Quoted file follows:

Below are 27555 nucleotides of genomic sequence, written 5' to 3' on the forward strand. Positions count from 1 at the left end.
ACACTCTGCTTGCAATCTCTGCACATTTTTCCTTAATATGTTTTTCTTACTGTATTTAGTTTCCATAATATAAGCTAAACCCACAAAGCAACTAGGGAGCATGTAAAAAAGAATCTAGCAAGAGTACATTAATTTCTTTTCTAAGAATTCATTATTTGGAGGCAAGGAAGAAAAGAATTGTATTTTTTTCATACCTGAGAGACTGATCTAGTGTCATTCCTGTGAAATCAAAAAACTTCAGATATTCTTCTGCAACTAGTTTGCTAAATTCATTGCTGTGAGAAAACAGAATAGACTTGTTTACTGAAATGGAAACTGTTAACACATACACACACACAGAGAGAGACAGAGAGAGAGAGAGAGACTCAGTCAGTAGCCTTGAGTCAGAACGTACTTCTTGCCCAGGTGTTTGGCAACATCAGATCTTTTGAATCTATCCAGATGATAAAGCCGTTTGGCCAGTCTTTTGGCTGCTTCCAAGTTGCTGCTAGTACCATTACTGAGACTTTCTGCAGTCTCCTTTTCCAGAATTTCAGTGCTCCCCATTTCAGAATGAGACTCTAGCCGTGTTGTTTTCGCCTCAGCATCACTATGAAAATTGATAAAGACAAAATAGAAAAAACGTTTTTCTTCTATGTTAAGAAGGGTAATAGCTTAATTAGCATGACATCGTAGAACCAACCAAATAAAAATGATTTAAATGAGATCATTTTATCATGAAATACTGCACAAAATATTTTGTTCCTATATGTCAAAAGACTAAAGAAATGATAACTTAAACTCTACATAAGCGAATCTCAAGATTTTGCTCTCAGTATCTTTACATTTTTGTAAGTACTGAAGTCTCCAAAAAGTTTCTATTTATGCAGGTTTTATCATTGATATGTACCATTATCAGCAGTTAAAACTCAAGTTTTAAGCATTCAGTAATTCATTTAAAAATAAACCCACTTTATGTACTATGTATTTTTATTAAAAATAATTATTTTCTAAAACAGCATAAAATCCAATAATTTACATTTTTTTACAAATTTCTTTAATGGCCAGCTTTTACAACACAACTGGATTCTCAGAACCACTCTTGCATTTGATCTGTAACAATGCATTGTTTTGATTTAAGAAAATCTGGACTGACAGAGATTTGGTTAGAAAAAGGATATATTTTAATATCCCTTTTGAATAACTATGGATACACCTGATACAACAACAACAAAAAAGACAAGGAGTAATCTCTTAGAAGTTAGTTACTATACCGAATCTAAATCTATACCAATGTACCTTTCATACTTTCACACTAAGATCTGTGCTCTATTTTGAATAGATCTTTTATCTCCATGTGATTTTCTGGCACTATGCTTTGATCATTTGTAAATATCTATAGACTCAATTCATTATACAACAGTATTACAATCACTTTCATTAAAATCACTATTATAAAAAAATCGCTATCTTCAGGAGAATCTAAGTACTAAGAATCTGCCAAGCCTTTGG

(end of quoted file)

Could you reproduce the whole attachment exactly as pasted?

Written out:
Below are 27555 nucleotides of genomic sequence, written 5' to 3' on the forward strand. Positions count from 1 at the left end.
ACACTCTGCTTGCAATCTCTGCACATTTTTCCTTAATATGTTTTTCTTACTGTATTTAGTTTCCATAATATAAGCTAAACCCACAAAGCAACTAGGGAGCATGTAAAAAAGAATCTAGCAAGAGTACATTAATTTCTTTTCTAAGAATTCATTATTTGGAGGCAAGGAAGAAAAGAATTGTATTTTTTTCATACCTGAGAGACTGATCTAGTGTCATTCCTGTGAAATCAAAAAACTTCAGATATTCTTCTGCAACTAGTTTGCTAAATTCATTGCTGTGAGAAAACAGAATAGACTTGTTTACTGAAATGGAAACTGTTAACACATACACACACACAGAGAGAGACAGAGAGAGAGAGAGAGACTCAGTCAGTAGCCTTGAGTCAGAACGTACTTCTTGCCCAGGTGTTTGGCAACATCAGATCTTTTGAATCTATCCAGATGATAAAGCCGTTTGGCCAGTCTTTTGGCTGCTTCCAAGTTGCTGCTAGTACCATTACTGAGACTTTCTGCAGTCTCCTTTTCCAGAATTTCAGTGCTCCCCATTTCAGAATGAGACTCTAGCCGTGTTGTTTTCGCCTCAGCATCACTATGAAAATTGATAAAGACAAAATAGAAAAAACGTTTTTCTTCTATGTTAAGAAGGGTAATAGCTTAATTAGCATGACATCGTAGAACCAACCAAATAAAAATGATTTAAATGAGATCATTTTATCATGAAATACTGCACAAAATATTTTGTTCCTATATGTCAAAAGACTAAAGAAATGATAACTTAAACTCTACATAAGCGAATCTCAAGATTTTGCTCTCAGTATCTTTACATTTTTGTAAGTACTGAAGTCTCCAAAAAGTTTCTATTTATGCAGGTTTTATCATTGATATGTACCATTATCAGCAGTTAAAACTCAAGTTTTAAGCATTCAGTAATTCATTTAAAAATAAACCCACTTTATGTACTATGTATTTTTATTAAAAATAATTATTTTCTAAAACAGCATAAAATCCAATAATTTACATTTTTTTACAAATTTCTTTAATGGCCAGCTTTTACAACACAACTGGATTCTCAGAACCACTCTTGCATTTGATCTGTAACAATGCATTGTTTTGATTTAAGAAAATCTGGACTGACAGAGATTTGGTTAGAAAAAGGATATATTTTAATATCCCTTTTGAATAACTATGGATACACCTGATACAACAACAACAAAAAAGACAAGGAGTAATCTCTTAGAAGTTAGTTACTATACCGAATCTAAATCTATACCAATGTACCTTTCATACTTTCACACTAAGATCTGTGCTCTATTTTGAATAGATCTTTTATCTCCATGTGATTTTCTGGCACTATGCTTTGATCATTTGTAAATATCTATAGACTCAATTCATTATACAACAGTATTACAATCACTTTCATTAAAATCACTATTATAAAAAAATCGCTATCTTCAGGAGAATCTAAGTACTAAGAATCTGCCAAGCCTTTGG